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Tiresias: The Ancient Mediterranean Religions Source Database



6678
Homer, Odyssey, 2.181
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Intertexts (texts cited often on the same page as the searched text):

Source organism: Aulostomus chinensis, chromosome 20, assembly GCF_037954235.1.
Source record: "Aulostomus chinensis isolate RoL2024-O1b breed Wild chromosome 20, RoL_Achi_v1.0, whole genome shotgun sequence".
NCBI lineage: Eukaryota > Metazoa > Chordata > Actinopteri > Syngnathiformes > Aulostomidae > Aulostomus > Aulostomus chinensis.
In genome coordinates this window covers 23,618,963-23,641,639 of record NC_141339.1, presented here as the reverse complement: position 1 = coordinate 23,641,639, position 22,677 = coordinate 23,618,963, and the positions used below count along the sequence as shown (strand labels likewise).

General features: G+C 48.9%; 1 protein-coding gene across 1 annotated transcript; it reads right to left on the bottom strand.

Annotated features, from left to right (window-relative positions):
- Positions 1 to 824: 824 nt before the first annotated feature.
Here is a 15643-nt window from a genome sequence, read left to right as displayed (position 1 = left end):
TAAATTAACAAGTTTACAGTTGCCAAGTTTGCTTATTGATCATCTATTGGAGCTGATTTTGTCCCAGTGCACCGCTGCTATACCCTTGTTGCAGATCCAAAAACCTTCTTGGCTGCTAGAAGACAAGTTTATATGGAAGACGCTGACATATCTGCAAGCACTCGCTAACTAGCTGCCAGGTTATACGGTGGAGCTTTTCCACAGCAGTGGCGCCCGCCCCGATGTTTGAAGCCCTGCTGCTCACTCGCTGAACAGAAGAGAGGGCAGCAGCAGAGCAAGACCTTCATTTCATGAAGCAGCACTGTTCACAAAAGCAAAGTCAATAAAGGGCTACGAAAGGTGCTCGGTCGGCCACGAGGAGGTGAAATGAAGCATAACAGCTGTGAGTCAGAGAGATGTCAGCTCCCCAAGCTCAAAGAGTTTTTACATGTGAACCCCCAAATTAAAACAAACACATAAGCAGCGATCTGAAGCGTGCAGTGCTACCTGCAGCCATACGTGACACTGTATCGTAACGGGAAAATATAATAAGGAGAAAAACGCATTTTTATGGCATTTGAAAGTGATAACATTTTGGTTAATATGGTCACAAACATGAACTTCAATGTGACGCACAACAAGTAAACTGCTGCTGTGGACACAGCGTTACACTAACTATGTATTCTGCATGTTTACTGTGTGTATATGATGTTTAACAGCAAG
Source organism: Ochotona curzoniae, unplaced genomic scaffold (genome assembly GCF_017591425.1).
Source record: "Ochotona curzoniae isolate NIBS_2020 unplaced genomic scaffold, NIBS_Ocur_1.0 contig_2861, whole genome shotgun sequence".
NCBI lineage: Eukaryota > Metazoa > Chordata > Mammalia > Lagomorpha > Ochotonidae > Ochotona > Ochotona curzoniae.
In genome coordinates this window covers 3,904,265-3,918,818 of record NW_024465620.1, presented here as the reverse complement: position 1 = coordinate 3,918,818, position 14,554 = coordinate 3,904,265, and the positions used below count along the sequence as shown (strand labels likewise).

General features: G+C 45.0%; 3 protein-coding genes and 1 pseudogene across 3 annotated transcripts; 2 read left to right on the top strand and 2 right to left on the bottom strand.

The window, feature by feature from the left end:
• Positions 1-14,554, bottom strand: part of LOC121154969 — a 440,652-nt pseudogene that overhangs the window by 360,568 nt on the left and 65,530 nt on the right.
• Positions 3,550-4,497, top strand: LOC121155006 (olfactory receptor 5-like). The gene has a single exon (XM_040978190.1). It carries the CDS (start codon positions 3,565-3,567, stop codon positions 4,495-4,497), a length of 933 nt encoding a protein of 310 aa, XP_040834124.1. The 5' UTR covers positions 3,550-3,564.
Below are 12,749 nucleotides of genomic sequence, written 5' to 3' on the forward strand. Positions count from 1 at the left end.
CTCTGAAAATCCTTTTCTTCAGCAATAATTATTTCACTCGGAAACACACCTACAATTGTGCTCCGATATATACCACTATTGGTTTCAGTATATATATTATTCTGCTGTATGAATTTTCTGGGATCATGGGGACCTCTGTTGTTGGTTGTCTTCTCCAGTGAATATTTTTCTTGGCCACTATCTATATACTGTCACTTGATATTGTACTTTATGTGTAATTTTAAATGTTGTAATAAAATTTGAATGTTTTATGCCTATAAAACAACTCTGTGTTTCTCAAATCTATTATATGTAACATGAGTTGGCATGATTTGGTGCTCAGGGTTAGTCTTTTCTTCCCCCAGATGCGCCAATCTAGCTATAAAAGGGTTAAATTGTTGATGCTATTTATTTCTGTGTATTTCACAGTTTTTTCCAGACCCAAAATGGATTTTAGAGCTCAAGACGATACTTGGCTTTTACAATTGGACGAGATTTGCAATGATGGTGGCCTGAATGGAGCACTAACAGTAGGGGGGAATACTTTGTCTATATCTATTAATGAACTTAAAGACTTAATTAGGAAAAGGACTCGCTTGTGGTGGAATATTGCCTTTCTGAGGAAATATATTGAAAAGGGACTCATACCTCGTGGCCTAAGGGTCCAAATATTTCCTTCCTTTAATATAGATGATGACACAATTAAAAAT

5 results
1. Homer, Iliad, 2.235, 5.349, 5.406-5.415, 6.492-6.493, 12.230-12.250 (8th cent. BCE - 7th cent. BCE)